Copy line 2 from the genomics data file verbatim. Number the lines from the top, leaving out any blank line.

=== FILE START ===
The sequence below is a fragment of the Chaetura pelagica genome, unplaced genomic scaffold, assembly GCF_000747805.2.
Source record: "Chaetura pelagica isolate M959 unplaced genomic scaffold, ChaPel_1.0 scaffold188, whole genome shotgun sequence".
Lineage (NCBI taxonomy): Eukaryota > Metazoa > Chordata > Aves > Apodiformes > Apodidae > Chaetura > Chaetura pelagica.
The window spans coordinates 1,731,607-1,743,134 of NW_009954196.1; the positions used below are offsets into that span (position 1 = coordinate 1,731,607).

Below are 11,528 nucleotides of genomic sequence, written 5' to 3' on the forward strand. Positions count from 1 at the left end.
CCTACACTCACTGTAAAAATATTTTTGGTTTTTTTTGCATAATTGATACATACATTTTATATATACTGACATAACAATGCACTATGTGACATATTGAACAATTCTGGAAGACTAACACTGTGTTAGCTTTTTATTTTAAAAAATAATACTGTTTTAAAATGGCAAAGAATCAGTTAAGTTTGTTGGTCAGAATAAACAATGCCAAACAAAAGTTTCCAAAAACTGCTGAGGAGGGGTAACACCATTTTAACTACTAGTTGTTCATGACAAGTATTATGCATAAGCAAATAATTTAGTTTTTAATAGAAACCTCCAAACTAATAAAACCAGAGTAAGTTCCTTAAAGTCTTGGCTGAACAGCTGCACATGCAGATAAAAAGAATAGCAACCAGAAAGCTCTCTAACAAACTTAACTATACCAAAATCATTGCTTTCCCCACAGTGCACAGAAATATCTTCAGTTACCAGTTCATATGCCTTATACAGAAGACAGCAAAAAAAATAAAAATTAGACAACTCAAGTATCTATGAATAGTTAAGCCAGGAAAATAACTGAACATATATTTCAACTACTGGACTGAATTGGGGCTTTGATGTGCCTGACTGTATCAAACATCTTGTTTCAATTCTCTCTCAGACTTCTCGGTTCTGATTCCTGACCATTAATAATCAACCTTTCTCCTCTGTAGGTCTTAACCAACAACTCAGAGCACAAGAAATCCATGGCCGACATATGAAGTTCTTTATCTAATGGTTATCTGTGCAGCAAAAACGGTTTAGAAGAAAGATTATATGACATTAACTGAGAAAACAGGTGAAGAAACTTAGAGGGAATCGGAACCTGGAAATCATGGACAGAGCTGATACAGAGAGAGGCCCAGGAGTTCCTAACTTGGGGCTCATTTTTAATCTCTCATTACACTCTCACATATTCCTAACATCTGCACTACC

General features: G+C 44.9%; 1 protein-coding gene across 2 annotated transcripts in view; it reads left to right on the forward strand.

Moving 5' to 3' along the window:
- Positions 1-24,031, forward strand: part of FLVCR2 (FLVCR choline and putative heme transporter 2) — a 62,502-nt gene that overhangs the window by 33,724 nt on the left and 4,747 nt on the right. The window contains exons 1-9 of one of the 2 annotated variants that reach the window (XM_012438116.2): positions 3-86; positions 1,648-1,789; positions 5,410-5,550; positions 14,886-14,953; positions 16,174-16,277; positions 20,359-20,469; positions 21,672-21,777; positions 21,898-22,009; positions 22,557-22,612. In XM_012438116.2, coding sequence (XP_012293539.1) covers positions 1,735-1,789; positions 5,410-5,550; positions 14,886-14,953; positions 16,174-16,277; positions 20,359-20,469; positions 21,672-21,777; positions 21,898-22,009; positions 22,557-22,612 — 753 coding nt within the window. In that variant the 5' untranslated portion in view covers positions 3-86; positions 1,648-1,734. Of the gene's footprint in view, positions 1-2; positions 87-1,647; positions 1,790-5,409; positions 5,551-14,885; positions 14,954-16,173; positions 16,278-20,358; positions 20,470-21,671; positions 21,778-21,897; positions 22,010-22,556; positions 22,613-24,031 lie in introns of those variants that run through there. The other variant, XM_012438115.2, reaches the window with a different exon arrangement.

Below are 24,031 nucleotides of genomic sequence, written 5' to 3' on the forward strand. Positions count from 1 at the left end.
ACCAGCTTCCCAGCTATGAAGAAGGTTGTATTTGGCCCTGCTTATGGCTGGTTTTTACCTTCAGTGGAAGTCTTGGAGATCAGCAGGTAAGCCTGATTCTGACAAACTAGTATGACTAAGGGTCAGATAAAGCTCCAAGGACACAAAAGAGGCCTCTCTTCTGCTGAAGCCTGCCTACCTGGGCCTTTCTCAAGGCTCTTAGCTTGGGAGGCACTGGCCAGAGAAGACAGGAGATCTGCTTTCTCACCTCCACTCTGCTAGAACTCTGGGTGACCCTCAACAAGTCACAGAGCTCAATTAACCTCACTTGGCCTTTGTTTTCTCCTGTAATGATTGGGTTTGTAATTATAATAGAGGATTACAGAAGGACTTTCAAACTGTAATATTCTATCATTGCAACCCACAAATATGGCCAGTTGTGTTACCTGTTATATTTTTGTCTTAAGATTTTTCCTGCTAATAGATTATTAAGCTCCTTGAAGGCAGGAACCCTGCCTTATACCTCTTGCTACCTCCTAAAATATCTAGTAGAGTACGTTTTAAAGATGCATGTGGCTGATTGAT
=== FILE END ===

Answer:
Source record: "Chaetura pelagica isolate M959 unplaced genomic scaffold, ChaPel_1.0 scaffold188, whole genome shotgun sequence".